At the Webb Gin community in Georgia, it was the efforts of resident Mary Hiers that made residents and staff more aware of their garden’s importance as habitat for local wildlife. “I just love the outdoors…the environment has always been important to me,” Hiers says. As the former director of the Fernbank Science Center, Hiers spent her life connecting children and their parents to the natural world around them, and she continues this even in her retirement.

Sunrise of Webb Gin's garden is enjoyed by residents year-round.

Tending the garden is a favorite pastime of residents.

Upon joining Webb Gin, she noticed that the landscape provided habitat, food, water and shelter, the four elements needed to provide habitat for wildlife. “The property is beautiful,” Hiers says, of the campus that has walking paths through the landscaped grounds and a retention pond that plays host for many birds. Favorite resident activities are walking along the paths and bird watching.

Sunrise of Webb Gin's garden is enjoyed by both families and residents.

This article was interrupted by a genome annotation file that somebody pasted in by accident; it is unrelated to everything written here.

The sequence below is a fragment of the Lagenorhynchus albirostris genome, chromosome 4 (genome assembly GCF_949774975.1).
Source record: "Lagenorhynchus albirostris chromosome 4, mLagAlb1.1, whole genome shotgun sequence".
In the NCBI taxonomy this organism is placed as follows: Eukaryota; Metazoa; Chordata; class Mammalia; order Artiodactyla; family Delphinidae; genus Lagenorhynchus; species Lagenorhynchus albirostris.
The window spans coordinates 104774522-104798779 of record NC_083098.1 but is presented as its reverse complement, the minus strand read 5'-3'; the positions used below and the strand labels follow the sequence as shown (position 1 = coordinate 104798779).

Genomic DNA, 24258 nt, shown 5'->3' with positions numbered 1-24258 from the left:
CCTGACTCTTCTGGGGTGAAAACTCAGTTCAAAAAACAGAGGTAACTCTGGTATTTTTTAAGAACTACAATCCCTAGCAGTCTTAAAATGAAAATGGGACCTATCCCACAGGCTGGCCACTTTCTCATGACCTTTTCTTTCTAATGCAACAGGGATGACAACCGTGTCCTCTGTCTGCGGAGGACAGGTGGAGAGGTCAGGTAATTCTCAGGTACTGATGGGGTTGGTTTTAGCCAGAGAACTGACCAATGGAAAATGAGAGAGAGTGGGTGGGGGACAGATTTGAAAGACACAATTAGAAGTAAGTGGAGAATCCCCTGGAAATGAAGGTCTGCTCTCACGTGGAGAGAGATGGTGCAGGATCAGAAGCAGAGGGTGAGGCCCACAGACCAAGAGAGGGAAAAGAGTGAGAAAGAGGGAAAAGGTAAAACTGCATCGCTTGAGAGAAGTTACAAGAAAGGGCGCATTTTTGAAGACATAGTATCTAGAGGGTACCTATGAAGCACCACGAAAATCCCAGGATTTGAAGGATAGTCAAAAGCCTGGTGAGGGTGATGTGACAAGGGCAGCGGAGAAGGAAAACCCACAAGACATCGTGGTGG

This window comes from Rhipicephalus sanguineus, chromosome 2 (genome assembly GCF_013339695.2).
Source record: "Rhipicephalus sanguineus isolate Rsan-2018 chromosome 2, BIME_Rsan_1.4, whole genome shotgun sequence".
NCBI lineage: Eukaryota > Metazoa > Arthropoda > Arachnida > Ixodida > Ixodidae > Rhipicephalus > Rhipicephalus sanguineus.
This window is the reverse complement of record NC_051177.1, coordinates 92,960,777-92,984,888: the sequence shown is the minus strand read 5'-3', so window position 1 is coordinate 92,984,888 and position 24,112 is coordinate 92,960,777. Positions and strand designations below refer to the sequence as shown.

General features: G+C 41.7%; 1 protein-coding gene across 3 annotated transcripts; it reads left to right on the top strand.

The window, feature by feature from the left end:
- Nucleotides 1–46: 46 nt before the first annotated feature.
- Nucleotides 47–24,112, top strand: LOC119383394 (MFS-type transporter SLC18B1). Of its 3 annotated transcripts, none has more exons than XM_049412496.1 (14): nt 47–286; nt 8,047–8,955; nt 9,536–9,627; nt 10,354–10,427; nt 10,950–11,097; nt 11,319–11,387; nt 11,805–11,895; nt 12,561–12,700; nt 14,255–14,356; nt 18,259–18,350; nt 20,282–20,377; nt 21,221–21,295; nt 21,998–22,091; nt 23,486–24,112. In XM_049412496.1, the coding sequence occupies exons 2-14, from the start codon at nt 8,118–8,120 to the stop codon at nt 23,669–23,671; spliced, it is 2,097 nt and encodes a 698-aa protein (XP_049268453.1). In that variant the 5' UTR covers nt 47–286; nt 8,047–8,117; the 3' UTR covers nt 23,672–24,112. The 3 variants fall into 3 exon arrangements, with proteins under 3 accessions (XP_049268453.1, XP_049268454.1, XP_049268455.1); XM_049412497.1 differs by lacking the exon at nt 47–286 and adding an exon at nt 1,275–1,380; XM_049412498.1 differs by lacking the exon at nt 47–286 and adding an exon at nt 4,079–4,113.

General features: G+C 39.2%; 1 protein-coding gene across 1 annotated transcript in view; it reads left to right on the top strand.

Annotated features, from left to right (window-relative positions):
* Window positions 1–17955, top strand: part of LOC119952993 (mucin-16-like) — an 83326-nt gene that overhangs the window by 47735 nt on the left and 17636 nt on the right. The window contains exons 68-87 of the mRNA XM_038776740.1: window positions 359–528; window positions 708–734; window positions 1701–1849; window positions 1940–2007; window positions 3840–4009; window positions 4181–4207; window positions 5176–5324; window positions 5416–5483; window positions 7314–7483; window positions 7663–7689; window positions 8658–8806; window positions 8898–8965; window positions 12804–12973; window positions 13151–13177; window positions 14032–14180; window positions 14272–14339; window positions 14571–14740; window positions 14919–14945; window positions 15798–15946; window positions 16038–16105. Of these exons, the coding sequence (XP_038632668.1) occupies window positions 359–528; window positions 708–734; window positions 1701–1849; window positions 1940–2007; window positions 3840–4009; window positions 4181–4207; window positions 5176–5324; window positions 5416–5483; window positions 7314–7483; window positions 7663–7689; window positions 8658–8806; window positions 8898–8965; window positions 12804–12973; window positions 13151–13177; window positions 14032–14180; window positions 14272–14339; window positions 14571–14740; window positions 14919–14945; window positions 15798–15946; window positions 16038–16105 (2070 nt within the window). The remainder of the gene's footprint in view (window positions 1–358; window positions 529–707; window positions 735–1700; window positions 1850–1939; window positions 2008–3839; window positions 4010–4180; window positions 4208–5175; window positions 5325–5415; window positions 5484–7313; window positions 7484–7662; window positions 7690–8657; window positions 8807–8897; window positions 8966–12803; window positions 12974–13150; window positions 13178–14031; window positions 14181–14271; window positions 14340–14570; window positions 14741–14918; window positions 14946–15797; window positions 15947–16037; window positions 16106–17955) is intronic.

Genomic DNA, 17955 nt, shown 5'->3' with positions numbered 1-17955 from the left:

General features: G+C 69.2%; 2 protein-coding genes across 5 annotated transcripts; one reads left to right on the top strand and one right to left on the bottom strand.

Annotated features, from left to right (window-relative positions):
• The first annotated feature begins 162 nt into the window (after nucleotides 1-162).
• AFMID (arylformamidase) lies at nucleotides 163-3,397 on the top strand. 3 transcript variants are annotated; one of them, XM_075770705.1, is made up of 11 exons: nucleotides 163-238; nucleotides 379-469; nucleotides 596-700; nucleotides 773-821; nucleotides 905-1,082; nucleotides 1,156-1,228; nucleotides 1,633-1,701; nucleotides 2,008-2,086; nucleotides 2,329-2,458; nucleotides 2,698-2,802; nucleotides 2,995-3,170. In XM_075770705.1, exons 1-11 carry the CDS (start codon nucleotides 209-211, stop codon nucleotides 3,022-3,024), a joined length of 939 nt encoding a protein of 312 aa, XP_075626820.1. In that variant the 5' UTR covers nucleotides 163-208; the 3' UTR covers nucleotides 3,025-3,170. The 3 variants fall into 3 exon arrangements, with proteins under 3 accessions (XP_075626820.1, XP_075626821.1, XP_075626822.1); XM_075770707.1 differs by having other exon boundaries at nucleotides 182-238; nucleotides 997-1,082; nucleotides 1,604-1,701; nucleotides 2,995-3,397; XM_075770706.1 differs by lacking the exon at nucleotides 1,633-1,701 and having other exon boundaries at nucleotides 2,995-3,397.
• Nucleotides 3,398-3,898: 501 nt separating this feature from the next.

The landscaped grounds are enjoyed by residents throughout the year.

Knowing of the National Wildlife Federation certified wildlife habitat program, she decided to earn certification for Webb Gin. Executive Director Carla Cooper assisted Hiers in filling out the application, and they received certification in 2013. But Heirs didn’t stop there.

To develop the educational component of the walking trail, such as describing how the plants contributed to providing habitat, she reached out to a dear friend, who also happened to be a successful grant writer, to write a grant for signs that could be placed alongside the 150 plants located around the community.